The assessed values of properties subject to Proposition 13 will increase 2 percent for the 2018 assessment roll – the maximum allowed under the property tax initiative’s annual inflation adjustment provisions – the State Board of Equalization reported November 30.
The Proposition 13 inflation factor is the percentage change, rounded to the nearest one-thousandth of 1 percent, from October of the prior fiscal year to October of the current fiscal year in the California Consumer Price Index (CCPI) for all items, as determined by the California Department of Industrial Relations.
The CCPI increased from 257.836 in October 2016 to 265.472 in October 2017. Rounded to the nearest one-thousandth of 1 percent, this is an increase of 2.962 percent, but the 2 percent cap limits the increase.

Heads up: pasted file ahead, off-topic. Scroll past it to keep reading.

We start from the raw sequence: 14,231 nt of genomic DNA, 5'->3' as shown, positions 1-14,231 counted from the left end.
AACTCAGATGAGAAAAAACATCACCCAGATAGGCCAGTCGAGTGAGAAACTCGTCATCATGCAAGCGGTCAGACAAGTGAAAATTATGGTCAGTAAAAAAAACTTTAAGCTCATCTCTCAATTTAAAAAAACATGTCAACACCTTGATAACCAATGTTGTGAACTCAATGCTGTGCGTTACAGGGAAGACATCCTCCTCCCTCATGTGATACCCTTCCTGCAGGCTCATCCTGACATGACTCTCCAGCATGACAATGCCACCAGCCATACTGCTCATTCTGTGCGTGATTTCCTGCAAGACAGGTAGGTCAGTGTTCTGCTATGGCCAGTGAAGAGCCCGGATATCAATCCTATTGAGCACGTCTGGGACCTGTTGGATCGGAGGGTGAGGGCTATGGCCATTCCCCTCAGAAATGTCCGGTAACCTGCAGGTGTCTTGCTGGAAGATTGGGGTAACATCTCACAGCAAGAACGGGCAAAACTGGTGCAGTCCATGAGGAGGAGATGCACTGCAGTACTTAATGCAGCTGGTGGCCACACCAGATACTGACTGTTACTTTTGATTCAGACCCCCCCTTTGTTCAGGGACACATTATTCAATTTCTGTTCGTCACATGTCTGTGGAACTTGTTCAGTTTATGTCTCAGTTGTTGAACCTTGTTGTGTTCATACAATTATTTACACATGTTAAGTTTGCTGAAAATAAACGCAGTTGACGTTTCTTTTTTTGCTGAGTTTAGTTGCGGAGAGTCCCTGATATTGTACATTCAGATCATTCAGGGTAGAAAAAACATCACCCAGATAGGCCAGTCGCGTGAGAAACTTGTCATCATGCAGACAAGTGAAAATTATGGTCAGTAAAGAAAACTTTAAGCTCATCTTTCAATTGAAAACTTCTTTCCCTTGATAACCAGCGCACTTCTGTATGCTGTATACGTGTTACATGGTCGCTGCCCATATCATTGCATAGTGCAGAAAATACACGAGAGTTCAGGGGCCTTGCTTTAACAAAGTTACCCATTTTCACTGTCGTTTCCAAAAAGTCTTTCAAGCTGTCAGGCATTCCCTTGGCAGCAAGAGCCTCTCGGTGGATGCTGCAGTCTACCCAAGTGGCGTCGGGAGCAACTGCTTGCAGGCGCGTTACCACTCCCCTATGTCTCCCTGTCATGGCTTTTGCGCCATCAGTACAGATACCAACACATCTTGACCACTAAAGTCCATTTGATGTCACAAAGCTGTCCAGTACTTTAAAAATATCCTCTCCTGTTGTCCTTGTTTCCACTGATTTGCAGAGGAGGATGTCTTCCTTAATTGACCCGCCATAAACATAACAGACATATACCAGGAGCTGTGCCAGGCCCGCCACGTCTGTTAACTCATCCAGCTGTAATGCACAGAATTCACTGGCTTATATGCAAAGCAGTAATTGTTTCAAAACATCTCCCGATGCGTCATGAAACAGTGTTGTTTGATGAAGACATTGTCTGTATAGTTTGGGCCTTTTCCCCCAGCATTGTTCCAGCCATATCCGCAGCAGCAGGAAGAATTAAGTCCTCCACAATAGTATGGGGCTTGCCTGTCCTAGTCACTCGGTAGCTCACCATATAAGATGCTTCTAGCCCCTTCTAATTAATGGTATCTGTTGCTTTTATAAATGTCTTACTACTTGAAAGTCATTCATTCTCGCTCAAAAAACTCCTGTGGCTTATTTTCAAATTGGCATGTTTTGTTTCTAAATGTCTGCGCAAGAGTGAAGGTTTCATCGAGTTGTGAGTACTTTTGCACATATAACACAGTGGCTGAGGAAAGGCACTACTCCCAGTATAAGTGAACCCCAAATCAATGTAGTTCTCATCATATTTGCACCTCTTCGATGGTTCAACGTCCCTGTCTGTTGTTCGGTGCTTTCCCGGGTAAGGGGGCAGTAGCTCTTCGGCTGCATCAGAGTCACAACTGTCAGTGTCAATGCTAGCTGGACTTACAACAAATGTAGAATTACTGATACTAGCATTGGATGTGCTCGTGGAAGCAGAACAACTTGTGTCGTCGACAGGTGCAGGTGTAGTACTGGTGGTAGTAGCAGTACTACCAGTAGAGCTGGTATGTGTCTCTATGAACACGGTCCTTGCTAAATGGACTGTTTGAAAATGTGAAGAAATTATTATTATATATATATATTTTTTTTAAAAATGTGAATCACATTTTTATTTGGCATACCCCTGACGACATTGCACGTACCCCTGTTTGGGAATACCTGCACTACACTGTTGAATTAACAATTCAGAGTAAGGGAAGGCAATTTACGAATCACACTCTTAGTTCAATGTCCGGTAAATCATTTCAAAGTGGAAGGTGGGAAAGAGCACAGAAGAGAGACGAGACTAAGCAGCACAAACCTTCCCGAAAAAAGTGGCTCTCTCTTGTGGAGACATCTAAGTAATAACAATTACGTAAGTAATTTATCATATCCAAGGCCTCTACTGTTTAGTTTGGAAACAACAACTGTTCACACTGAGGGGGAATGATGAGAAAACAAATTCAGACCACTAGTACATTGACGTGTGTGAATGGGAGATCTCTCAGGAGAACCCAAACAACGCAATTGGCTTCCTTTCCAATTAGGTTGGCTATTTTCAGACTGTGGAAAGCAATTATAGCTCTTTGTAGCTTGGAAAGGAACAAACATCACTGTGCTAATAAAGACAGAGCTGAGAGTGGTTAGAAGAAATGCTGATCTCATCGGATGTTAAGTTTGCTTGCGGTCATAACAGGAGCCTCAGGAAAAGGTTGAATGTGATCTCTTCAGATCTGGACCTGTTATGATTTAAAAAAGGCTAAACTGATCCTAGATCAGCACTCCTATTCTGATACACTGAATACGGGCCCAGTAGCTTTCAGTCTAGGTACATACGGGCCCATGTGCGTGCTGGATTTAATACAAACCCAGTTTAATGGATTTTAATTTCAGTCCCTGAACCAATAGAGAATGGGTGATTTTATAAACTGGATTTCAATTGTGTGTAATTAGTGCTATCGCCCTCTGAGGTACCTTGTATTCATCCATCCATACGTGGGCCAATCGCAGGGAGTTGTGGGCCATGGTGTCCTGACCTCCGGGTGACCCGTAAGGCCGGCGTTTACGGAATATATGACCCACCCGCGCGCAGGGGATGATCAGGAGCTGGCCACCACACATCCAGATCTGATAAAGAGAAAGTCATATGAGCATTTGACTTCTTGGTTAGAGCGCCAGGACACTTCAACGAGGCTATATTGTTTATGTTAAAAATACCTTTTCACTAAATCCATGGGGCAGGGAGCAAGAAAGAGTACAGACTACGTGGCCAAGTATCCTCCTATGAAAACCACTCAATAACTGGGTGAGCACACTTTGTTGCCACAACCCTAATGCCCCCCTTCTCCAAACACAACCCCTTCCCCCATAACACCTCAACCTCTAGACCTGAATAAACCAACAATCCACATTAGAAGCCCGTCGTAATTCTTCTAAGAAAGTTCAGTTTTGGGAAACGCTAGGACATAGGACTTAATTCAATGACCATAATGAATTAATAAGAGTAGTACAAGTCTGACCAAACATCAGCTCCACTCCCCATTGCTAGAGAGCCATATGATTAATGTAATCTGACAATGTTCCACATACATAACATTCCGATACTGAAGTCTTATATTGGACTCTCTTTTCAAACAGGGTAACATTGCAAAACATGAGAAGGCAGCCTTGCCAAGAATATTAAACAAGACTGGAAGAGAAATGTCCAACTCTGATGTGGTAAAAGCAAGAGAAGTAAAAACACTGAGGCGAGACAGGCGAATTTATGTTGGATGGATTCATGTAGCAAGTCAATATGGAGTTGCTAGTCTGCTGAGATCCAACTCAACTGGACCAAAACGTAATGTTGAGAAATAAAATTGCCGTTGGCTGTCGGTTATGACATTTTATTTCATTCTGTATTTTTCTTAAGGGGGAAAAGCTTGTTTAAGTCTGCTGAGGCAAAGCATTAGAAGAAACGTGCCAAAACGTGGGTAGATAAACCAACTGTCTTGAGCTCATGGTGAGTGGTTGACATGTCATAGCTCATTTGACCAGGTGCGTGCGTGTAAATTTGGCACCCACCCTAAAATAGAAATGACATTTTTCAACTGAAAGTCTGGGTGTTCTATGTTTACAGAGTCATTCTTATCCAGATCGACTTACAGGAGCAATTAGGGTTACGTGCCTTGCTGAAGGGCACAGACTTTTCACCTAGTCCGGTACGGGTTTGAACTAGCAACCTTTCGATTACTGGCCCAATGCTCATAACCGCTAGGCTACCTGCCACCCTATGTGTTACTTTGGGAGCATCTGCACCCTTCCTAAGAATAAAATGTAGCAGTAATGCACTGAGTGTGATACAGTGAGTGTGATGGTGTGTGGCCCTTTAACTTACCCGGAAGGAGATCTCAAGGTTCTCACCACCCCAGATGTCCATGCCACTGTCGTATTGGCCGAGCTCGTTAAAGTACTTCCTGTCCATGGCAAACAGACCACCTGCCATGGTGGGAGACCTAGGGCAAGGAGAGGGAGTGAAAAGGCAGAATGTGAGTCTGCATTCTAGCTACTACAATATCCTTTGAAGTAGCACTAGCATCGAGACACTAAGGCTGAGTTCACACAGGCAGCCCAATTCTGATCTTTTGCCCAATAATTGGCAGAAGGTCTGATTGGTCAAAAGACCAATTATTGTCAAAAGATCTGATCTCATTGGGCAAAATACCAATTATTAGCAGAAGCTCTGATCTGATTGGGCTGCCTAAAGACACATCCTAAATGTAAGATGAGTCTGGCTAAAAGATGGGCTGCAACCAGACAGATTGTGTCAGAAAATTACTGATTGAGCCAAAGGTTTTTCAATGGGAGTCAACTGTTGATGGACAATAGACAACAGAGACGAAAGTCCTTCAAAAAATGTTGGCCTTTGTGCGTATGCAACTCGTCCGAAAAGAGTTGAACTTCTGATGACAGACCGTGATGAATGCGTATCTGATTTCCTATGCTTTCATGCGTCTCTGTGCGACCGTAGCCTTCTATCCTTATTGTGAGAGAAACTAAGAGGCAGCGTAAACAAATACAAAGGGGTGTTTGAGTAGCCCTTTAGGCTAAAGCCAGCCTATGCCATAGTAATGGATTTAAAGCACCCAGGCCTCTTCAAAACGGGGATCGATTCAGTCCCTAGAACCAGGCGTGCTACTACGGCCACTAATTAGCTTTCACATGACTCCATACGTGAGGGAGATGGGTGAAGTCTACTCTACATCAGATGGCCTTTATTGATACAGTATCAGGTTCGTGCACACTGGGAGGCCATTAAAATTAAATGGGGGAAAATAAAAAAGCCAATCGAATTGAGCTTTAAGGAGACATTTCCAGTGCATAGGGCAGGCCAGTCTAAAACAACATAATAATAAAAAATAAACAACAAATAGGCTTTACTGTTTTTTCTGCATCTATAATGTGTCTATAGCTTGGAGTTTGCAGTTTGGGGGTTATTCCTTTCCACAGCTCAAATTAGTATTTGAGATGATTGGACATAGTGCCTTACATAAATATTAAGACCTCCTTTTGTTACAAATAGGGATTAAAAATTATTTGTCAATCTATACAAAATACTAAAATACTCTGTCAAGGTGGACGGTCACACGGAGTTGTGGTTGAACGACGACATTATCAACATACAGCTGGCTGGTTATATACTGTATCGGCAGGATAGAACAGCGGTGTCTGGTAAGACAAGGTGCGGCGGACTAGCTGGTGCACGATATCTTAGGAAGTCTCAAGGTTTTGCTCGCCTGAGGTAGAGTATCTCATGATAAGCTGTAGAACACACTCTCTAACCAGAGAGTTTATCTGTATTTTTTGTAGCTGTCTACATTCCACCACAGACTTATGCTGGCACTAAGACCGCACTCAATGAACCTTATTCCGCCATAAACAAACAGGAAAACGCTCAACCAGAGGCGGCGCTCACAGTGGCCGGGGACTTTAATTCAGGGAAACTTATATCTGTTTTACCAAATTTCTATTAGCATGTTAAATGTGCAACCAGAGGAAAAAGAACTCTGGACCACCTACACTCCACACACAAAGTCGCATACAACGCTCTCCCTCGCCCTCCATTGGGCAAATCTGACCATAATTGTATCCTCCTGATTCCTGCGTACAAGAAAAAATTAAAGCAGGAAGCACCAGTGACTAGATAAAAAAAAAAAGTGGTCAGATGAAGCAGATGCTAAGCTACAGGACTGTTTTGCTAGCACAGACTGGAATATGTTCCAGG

According to BOE data, the inflation adjustment has reached the maximum 2 percent level in 34 of the 43 years that it has been in effect. Only once, for the 2010 assessment roll, during the height of the nationwide “mortgage meltdown,” did the inflation adjustment result in a reduction in assessed values (by 0.24 percent).
The BOE numbers dispel a myth perpetrated by critics of Proposition 13 who frequently claim that longtime property owners are paying “the same amount” in property taxes now as in the ‘70s. In fact, the assessed value has increased 2 percent nearly every year, providing predictable property tax revenue growth for local government while protecting homeowners and business owners from large year-to-year tax increases that otherwise might threaten their ability to keep their homes and businesses.
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